Malnourished horses abandoned by the highway, left to starve by owner

Lorynn Monroe-Rainieri and her sister, Traci Monroe-Valdez, corralled the horses and kept them in Lorynn's backyard until police arrived.

A pair of abused horses are headed for greener pastures after being rescued and turned over to a nurturing caretaker, who will try to find the equines a better home.

“It appeared the owner of both horses dropped them off in the middle of the road and left,” a press release from the Morgan Hill Police Department states.

Morgan Hill multi-service Officer Tim Moon responded at 10:30 a.m. July 20 to a call from nearby resident Lorynn Monroe-Rainieri, who noticed two mares wandering around the middle of Murphy Avenue in east Morgan Hill.

“She was worried (the horses) could be hit by a car, and moved them to her back yard until the police arrived…they were clearly in very bad shape,” said Traci Monroe-Valdez, who helped her sister, Lorynn Monroe-Rainieri, keep an eye on the equines until law officers arrived. 

The mares – who drank more than 20 gallons of water after being rescued – were malnourished and in need of immediate medical attention, according to the MHPD press release. 

“They were pretty skinny,” recalled MHPD Sgt. Shane Palsgrove. “It looked like when you’re watching TV and you see those commercials for abused animals… those horses would have definitely had a place on a TV show like that.”

There are currently no suspects or leads in this case, according to Palsgrove.

“At this point, we have no idea who the horses belong to,” he said.

Moon and Palsgrove suspect the exponentially skyrocketing prices for hay and alfalfa played a possible role in the horses’ abandonment. Feed prices have spiked from $8 a bale 10 years ago to somewhere between $17 and $20 today.

The supply blight has caused animal control officers to notice the impact in Santa Clara County, where the average annual tally of stray horses jumped from four to 25 in the last year according to Albert Escobar, Animal Control Program Supervisor for the Santa Clara County. Escobar said the problem is even worse in Los Angeles, where animal control officers are discovering horse carcasses around Los Angeles County.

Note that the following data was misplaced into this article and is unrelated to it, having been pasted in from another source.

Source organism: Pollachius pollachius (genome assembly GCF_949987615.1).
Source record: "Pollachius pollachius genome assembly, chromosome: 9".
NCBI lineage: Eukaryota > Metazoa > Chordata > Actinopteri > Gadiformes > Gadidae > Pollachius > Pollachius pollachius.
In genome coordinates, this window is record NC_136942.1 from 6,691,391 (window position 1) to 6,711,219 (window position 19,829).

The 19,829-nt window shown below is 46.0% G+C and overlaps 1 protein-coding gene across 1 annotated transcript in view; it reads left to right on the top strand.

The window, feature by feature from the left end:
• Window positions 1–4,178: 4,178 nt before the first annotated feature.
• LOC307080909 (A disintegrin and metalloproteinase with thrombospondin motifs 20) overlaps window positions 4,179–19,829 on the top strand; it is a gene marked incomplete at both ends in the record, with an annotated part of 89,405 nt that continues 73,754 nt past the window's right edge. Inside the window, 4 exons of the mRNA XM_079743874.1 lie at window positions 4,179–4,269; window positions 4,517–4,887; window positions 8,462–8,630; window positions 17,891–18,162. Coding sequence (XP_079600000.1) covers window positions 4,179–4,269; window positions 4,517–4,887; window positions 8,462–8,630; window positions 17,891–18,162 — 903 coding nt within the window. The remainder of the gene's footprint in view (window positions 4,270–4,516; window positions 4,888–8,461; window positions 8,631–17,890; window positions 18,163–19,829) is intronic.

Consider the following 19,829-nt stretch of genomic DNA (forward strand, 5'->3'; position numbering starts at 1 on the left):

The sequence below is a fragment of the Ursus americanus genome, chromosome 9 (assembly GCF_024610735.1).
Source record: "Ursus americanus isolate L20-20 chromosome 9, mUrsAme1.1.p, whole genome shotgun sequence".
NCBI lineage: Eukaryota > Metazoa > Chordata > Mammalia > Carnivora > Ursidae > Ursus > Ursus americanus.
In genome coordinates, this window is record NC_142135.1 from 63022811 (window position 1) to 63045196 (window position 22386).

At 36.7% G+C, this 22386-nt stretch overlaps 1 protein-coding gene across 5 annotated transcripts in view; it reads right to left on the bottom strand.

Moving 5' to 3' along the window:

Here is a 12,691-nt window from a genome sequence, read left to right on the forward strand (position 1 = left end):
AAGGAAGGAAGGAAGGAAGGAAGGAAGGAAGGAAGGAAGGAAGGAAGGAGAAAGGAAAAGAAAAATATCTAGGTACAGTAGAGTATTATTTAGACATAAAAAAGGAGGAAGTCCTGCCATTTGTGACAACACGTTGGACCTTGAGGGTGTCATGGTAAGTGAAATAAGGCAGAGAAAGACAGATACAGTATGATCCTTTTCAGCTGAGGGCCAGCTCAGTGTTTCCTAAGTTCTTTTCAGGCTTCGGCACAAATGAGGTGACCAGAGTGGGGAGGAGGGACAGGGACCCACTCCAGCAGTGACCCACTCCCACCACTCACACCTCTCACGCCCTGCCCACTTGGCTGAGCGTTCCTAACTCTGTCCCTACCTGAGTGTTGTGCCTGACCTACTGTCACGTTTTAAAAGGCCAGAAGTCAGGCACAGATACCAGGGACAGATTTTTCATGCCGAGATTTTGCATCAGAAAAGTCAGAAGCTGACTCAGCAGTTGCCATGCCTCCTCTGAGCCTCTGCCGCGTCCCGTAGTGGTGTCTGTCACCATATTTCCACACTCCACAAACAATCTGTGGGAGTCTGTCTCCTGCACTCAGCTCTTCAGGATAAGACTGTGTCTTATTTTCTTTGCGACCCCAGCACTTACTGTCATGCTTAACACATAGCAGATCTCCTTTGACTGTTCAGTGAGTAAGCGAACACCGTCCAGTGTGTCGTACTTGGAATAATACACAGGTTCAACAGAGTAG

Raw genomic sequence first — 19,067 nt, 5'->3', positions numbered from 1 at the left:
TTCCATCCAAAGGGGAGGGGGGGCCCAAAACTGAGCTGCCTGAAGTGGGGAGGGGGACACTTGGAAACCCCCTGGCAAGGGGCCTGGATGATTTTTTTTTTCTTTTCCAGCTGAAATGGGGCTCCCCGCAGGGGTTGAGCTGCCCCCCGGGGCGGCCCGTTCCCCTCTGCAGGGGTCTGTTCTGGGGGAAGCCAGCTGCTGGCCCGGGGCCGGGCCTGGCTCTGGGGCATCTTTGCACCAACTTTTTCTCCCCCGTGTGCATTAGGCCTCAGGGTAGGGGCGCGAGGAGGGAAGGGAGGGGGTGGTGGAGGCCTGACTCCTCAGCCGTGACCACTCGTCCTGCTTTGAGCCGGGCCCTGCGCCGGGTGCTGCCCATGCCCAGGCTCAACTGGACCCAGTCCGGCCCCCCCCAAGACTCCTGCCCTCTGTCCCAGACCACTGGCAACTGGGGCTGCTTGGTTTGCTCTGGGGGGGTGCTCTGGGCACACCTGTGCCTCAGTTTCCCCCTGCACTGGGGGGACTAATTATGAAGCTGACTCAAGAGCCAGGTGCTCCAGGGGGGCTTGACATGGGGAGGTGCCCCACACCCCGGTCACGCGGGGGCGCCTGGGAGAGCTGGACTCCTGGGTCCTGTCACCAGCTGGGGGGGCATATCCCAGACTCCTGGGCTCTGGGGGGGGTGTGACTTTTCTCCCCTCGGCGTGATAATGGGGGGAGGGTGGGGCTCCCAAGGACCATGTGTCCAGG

“The bottom line is that people are finding the cheap way out and just dumping them loose,” said Escobar in early March. “It’s sad.”

The July 20 incident is the first time that starving horses were turned loose to fend for themselves in Morgan Hill, however.

The mare and her 2-year-old filly now have a second shot at a better life after being turned over to DreamPower Horsemanship, a nonprofit Morgan Hill organization that provides therapeutic horsemanship programs to special-needs children. Many of the equines at DreamPower are rescued horses.

The nonprofit’s executive director, Martha McNiel, will hold the horses for the required 14 days prior to adopting them out to a suitable home.

“I am calling them ‘Naomi’ and ‘Ruth’ after the Biblical heroines who were also homeless for a time,” wrote McNiel on DreamPower’s Facebook page. “Both are severely emaciated, but sweet and friendly.”

McNiel also wrote that the horses were discovered in the early morning by a woman who spotted the animals in an empty field, close to U.S. 101.

“There are no horse properties close by that they could have escaped from, and no one in the area had seen the horses before,” McNiel wrote. “It seems most likely someone drove the horses to that field and turned them loose during the night. Very sad.”

Once the mares arrived at DreamPower, a veterinarian gave them a welfare exam and discovered the horses had stomach worms – but not enough to cause the equines’ gaunt condition.

For now, the horses will remain at the ranch, where they will be nurtured back to health.

For more information about DreamPower Horsemanship or to donate, click here, visit the organization on Facebook or call (408) 686-0535.

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